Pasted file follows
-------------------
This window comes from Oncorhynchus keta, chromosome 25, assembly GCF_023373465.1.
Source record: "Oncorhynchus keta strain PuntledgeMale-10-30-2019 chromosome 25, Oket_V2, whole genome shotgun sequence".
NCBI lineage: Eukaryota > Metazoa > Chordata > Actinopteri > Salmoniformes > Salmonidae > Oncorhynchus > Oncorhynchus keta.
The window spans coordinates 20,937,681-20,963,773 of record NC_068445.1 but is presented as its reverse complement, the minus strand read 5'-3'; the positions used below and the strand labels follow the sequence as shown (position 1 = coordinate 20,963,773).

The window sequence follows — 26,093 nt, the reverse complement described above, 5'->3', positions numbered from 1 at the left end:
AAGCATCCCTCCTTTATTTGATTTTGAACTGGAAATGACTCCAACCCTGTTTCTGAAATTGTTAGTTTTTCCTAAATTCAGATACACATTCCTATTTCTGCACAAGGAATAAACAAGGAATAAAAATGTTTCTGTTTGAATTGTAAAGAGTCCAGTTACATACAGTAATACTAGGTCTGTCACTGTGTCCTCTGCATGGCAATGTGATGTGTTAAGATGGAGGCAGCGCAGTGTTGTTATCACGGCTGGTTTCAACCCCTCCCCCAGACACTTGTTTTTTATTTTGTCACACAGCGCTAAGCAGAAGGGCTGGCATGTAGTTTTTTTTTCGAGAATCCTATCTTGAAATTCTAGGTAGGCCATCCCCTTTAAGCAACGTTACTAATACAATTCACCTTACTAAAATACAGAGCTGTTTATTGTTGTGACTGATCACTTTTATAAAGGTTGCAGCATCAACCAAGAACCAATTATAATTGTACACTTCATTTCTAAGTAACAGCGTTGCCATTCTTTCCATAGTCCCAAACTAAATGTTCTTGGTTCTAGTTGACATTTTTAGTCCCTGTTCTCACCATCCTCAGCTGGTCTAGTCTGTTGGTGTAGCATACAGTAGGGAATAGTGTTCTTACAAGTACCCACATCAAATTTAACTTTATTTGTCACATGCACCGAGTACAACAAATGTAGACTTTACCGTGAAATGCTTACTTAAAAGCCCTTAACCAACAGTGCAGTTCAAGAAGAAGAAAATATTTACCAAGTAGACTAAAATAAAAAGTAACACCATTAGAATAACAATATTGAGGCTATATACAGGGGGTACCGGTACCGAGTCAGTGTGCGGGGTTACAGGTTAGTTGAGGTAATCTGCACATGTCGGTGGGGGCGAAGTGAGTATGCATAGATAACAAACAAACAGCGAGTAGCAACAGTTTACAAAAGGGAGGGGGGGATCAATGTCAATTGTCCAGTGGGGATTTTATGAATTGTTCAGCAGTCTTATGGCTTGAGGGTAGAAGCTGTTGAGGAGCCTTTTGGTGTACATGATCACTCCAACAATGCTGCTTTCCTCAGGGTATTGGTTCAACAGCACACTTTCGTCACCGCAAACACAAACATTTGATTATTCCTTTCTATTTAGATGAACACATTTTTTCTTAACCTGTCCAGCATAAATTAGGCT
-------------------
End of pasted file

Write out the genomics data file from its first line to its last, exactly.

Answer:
This window comes from Oncorhynchus keta, chromosome 25, assembly GCF_023373465.1.
Source record: "Oncorhynchus keta strain PuntledgeMale-10-30-2019 chromosome 25, Oket_V2, whole genome shotgun sequence".
NCBI lineage: Eukaryota > Metazoa > Chordata > Actinopteri > Salmoniformes > Salmonidae > Oncorhynchus > Oncorhynchus keta.
The window spans coordinates 20,937,681-20,963,773 of record NC_068445.1 but is presented as its reverse complement, the minus strand read 5'-3'; the positions used below and the strand labels follow the sequence as shown (position 1 = coordinate 20,963,773).

The window sequence follows — 26,093 nt, the reverse complement described above, 5'->3', positions numbered from 1 at the left end:
AAGCATCCCTCCTTTATTTGATTTTGAACTGGAAATGACTCCAACCCTGTTTCTGAAATTGTTAGTTTTTCCTAAATTCAGATACACATTCCTATTTCTGCACAAGGAATAAACAAGGAATAAAAATGTTTCTGTTTGAATTGTAAAGAGTCCAGTTACATACAGTAATACTAGGTCTGTCACTGTGTCCTCTGCATGGCAATGTGATGTGTTAAGATGGAGGCAGCGCAGTGTTGTTATCACGGCTGGTTTCAACCCCTCCCCCAGACACTTGTTTTTTATTTTGTCACACAGCGCTAAGCAGAAGGGCTGGCATGTAGTTTTTTTTTCGAGAATCCTATCTTGAAATTCTAGGTAGGCCATCCCCTTTAAGCAACGTTACTAATACAATTCACCTTACTAAAATACAGAGCTGTTTATTGTTGTGACTGATCACTTTTATAAAGGTTGCAGCATCAACCAAGAACCAATTATAATTGTACACTTCATTTCTAAGTAACAGCGTTGCCATTCTTTCCATAGTCCCAAACTAAATGTTCTTGGTTCTAGTTGACATTTTTAGTCCCTGTTCTCACCATCCTCAGCTGGTCTAGTCTGTTGGTGTAGCATACAGTAGGGAATAGTGTTCTTACAAGTACCCACATCAAATTTAACTTTATTTGTCACATGCACCGAGTACAACAAATGTAGACTTTACCGTGAAATGCTTACTTAAAAGCCCTTAACCAACAGTGCAGTTCAAGAAGAAGAAAATATTTACCAAGTAGACTAAAATAAAAAGTAACACCATTAGAATAACAATATTGAGGCTATATACAGGGGGTACCGGTACCGAGTCAGTGTGCGGGGTTACAGGTTAGTTGAGGTAATCTGCACATGTCGGTGGGGGCGAAGTGAGTATGCATAGATAACAAACAAACAGCGAGTAGCAACAGTTTACAAAAGGGAGGGGGGGATCAATGTCAATTGTCCAGTGGGGATTTTATGAATTGTTCAGCAGTCTTATGGCTTGAGGGTAGAAGCTGTTGAGGAGCCTTTTGGTGTACATGATCACTCCAACAATGCTGCTTTCCTCAGGGTATTGGTTCAACAGCACACTTTCGTCACCGCAAACACAAACATTTGATTATTCCTTTCTATTTAGATGAACACATTTTTTCTTAACCTGTCCAGCATAAATTAGGCT